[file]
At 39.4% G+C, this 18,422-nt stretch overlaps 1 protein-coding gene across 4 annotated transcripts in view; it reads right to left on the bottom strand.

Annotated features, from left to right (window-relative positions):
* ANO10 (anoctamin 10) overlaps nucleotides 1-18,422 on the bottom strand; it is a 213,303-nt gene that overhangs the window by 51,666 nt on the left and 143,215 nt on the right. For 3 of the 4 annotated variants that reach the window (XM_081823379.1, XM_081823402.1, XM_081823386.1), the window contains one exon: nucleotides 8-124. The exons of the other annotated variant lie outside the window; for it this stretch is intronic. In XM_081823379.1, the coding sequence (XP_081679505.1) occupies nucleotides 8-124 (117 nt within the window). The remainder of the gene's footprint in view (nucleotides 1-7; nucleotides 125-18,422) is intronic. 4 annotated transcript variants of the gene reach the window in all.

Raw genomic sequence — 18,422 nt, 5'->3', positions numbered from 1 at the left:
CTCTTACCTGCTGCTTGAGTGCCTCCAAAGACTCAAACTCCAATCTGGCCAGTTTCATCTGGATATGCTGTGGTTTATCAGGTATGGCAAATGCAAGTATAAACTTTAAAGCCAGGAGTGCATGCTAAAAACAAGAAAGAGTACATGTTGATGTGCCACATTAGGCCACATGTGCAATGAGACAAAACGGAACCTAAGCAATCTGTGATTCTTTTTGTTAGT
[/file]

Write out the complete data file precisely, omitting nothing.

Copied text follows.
At 39.4% G+C, this 18,422-nt stretch overlaps 1 protein-coding gene across 4 annotated transcripts in view; it reads right to left on the bottom strand.

Annotated features, from left to right (window-relative positions):
* ANO10 (anoctamin 10) overlaps nucleotides 1-18,422 on the bottom strand; it is a 213,303-nt gene that overhangs the window by 51,666 nt on the left and 143,215 nt on the right. For 3 of the 4 annotated variants that reach the window (XM_081823379.1, XM_081823402.1, XM_081823386.1), the window contains one exon: nucleotides 8-124. The exons of the other annotated variant lie outside the window; for it this stretch is intronic. In XM_081823379.1, the coding sequence (XP_081679505.1) occupies nucleotides 8-124 (117 nt within the window). The remainder of the gene's footprint in view (nucleotides 1-7; nucleotides 125-18,422) is intronic. 4 annotated transcript variants of the gene reach the window in all.

Raw genomic sequence — 18,422 nt, 5'->3', positions numbered from 1 at the left:
CTCTTACCTGCTGCTTGAGTGCCTCCAAAGACTCAAACTCCAATCTGGCCAGTTTCATCTGGATATGCTGTGGTTTATCAGGTATGGCAAATGCAAGTATAAACTTTAAAGCCAGGAGTGCATGCTAAAAACAAGAAAGAGTACATGTTGATGTGCCACATTAGGCCACATGTGCAATGAGACAAAACGGAACCTAAGCAATCTGTGATTCTTTTTGTTAGT